Privacy – we recommend leaving your summary public, as it is by default. Public summaries are better for everyone, enabling others to explore your summaries, and allowing you to discover the summaries of people you know and others you don’t. Here are a few samples:

Kevin Rose – founder of Digg.com
Jay Baer – author of the Convince & Convert blog and co-author of The Now Revolution
Liz Gannes – covers the social web for AllthingsD.com
Jodi Ettenberg – world traveler, former lawyer, legalnomads.com
Emily Leary – communications consultant and blogger, co-founder of #CommsChat
Zee Kane – editor-in-chief of The Next Web

We will continue working hard to send you top notch summaries, but despite our hard work there’s no way we can know you as good as you know yourself. Try out some of the tips we’ve provided you with and fine-tune your summaries to make them that much better.

Everyone uses Summify a little bit differently and we’re sure that many of you have discovered your own nifty ways of enhancing your summaries. Do you have a tip or creative idea on how other Summifyers can get the most out of their summaries? Please share them in the comments section or feel free to pass them on to us at team@summify.com.

Summify Goes Hollywood

Pictures are great, but Videos are even better. Anytime we introduce new features to the Summify experience, expect to see a blockbuster demo posted in living color. Although we learn fast, it may take us some time to release them in 3D – bear with us ;)

Our First Tutorial: Filters and the Dislike Button

As always, keep letting us know how your Summifying is going. More updates on the way!

New Features: Filters, Dislike, Love Button

The Summify algorithms rely heavily on implicit signals to summarize the most important news for you: which friends shared which stories, how important are they to you, what do you like clicking on, and a dozen more factors.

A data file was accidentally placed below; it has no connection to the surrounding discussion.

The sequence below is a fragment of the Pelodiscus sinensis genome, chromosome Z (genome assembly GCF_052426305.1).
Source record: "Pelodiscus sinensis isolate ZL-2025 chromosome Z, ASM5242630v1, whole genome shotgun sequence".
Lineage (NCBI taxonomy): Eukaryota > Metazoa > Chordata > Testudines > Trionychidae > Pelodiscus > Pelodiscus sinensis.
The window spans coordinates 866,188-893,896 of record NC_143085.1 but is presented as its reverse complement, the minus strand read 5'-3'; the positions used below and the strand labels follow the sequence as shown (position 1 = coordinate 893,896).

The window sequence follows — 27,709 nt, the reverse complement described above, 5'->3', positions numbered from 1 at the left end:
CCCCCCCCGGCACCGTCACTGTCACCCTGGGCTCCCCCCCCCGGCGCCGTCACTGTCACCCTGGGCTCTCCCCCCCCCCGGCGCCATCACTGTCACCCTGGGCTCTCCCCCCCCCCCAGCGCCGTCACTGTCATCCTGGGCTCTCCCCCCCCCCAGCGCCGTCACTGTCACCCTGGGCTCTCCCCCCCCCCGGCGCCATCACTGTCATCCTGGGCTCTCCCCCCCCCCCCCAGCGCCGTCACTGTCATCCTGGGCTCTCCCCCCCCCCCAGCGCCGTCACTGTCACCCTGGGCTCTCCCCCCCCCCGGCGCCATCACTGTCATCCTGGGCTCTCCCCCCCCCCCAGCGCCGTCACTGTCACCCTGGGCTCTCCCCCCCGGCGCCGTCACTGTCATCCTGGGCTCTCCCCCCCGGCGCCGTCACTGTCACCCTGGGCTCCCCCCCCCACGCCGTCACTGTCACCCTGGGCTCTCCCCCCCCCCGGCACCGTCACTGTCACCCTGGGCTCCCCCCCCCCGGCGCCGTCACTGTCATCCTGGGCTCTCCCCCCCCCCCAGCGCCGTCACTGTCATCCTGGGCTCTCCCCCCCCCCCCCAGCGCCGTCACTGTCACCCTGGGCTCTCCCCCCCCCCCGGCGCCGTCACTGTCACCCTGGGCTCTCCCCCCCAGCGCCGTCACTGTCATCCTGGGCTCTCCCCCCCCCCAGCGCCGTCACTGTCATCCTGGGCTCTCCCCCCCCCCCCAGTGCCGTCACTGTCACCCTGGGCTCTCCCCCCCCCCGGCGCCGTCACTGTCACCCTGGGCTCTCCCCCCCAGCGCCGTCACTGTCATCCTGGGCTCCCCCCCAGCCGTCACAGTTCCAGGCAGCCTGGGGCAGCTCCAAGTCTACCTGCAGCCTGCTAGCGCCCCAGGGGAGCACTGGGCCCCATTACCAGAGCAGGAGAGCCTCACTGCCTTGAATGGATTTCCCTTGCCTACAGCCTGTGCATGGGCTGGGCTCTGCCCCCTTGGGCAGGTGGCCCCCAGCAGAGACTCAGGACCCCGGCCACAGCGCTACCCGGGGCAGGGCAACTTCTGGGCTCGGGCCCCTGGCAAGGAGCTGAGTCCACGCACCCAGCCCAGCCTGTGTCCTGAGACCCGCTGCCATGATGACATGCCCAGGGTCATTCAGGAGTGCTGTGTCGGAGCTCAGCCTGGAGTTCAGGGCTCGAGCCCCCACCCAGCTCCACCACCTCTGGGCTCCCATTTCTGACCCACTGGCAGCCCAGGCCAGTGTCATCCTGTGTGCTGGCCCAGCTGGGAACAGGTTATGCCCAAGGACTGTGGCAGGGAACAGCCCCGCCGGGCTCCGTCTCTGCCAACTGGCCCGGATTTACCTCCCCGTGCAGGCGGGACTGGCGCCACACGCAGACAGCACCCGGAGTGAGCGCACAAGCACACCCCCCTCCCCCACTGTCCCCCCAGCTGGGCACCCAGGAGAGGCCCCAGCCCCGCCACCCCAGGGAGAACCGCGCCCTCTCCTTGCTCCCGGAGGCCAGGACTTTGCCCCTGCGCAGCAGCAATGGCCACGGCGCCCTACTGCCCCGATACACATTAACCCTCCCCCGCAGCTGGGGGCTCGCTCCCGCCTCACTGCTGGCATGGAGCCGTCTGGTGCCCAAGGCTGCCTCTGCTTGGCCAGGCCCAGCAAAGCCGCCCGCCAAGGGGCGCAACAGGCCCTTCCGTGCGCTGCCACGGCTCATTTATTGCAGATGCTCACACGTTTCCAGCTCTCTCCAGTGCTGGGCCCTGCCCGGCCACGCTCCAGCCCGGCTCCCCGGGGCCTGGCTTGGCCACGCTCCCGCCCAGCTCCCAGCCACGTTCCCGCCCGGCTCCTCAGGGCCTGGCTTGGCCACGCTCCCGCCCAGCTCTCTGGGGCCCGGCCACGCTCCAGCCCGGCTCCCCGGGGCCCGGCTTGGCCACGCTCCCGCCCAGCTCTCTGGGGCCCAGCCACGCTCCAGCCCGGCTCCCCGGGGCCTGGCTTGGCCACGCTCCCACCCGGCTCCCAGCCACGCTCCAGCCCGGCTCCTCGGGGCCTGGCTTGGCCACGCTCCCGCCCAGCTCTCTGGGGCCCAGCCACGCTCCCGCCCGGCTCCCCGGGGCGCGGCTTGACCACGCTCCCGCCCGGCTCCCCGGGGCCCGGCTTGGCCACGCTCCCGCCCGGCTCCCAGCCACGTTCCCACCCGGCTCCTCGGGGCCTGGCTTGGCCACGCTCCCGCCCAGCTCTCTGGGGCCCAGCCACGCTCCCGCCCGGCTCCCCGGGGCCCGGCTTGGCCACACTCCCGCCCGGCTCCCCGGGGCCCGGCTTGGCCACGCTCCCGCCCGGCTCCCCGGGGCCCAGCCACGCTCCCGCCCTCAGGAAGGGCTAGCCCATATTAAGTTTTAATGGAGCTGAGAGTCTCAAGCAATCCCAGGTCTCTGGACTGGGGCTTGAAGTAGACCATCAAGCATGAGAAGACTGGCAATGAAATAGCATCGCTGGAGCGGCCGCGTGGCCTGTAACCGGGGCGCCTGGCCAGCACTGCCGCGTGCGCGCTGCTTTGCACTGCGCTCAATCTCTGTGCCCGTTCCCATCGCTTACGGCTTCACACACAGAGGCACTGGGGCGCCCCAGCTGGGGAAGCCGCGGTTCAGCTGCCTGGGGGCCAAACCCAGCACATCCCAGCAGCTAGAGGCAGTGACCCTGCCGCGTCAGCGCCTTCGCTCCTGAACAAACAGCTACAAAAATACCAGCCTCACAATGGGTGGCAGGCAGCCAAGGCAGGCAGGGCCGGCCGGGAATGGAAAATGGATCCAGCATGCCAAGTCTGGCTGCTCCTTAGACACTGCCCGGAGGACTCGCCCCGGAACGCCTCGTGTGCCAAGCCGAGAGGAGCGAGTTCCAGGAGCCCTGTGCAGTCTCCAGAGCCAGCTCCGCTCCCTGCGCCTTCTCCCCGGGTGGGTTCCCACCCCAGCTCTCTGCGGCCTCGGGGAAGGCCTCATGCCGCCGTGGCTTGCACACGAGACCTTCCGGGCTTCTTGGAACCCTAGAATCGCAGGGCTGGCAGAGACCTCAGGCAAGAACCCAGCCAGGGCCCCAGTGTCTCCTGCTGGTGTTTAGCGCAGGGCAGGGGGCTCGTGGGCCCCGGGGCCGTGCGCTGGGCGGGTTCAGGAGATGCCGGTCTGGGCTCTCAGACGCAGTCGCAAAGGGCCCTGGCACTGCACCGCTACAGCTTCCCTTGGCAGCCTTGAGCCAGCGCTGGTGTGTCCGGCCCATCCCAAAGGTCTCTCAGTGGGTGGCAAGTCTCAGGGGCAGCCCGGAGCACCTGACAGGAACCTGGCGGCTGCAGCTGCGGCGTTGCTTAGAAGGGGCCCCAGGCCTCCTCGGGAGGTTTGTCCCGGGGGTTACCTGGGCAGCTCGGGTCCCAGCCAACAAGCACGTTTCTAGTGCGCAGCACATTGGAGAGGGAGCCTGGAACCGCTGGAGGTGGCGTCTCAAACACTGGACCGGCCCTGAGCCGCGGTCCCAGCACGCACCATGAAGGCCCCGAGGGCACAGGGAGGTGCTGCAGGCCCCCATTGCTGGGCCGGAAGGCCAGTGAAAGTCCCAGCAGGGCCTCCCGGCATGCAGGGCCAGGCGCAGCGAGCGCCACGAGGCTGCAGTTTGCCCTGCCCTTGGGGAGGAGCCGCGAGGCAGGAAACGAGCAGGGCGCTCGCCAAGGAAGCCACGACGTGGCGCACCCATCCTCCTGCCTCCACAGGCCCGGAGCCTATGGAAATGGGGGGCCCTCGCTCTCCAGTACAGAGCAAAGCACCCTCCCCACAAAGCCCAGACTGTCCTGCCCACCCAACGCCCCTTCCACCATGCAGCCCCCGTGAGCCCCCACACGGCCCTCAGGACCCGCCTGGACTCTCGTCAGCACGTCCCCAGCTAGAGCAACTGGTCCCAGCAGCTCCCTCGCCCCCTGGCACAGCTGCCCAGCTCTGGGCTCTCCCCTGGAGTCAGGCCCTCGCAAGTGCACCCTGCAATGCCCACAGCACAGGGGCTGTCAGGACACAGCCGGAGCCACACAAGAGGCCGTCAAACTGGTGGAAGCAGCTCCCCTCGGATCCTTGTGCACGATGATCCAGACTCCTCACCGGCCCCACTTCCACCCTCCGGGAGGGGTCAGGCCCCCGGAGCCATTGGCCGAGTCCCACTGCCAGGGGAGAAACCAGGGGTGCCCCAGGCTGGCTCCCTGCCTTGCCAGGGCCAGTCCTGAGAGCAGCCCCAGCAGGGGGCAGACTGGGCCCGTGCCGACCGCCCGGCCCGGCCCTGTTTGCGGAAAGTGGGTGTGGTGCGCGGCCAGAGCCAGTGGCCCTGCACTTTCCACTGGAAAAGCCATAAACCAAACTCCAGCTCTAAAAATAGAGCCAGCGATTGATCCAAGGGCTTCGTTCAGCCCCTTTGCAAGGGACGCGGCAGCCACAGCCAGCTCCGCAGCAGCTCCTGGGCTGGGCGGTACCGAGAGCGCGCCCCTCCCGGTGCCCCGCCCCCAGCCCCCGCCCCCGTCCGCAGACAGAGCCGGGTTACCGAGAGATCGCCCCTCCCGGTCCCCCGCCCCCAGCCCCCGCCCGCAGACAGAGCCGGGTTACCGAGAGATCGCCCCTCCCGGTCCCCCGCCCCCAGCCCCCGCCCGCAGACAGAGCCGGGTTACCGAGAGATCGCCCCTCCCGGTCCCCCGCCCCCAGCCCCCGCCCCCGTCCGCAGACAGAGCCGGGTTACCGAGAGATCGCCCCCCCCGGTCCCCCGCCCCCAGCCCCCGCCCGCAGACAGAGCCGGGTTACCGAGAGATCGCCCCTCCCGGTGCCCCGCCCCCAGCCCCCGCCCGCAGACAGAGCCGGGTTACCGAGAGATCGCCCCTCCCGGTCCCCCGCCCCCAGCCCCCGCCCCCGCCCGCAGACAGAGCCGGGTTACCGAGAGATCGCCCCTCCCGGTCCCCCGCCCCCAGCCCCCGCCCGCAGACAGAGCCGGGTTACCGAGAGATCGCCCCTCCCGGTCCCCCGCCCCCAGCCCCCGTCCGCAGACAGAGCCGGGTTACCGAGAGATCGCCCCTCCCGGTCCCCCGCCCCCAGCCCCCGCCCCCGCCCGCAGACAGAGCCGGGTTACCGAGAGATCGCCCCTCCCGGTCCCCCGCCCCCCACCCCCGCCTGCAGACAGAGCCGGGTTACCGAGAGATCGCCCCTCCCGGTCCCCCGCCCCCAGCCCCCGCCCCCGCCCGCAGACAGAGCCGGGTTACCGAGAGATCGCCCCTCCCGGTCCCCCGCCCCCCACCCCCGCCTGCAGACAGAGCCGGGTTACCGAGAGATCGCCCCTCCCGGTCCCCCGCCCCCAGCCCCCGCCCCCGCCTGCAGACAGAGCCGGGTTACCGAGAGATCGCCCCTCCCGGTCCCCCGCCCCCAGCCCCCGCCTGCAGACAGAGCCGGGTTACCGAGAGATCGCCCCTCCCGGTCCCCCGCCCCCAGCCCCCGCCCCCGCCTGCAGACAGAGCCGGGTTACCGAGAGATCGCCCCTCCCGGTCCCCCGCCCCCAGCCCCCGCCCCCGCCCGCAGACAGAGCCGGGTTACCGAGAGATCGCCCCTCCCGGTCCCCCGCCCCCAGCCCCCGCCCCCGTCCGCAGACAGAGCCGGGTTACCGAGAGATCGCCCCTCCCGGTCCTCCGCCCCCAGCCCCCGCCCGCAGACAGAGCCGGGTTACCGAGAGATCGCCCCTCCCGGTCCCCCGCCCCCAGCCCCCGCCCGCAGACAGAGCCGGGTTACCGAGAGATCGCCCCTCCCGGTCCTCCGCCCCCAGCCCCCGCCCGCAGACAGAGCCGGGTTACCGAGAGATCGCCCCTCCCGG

Most of the time that’s more than enough, but sometimes people tell us that they’d like to explicitly tell us which stories aren’t good for them.  We know what you mean – when you only want to read 5 stories, you want all of them to be great! Today, we’re pleased to introduce 2 new features to help with that: Filters and Dislike. Here’s how they work:

Domain Filters

Domain filters allow you to hide certain domains (e.g. foxnews.com) from appearing in your summary. Just click the “View this in your browser” button in your email and hover over the domain and you’ll see a small X button:

Source Filters

Sometimes you might not want to hide a domain, but hide a specific person. Previously you had to unfollow/unfriend them, but now you can just hide them by hovering over their avatar and clicking the X button:

Please note that this only affects Summify and it doesn’t actually un-follow them on Twitter, Facebook, or Google Reader.

Finally, you can remove and manage your existing filters at http://summify.com/filter.

Dislike

Hiding a story or a person is a really strong negative signal, but sometimes you don’t want to be so decisive. For those times, we created a nice Dislike button that appears near the title of the story:

You might be asking, why a dislike button and not a like one? Well, you already tell us that you like a story when you click on it and you spend time reading it, but it’s surprisingly hard for us to figure when you don’t like a story… maybe you’ve already seen it, maybe it’s not interesting, who knows?

Love Button

A lot of people have told us they love Summify, so we’ve added a button that makes it really easy for you to spread the word. Just click these nice big shiny buttons in your emails or on the web:

That’s it for today, expect some more exciting news in the near future!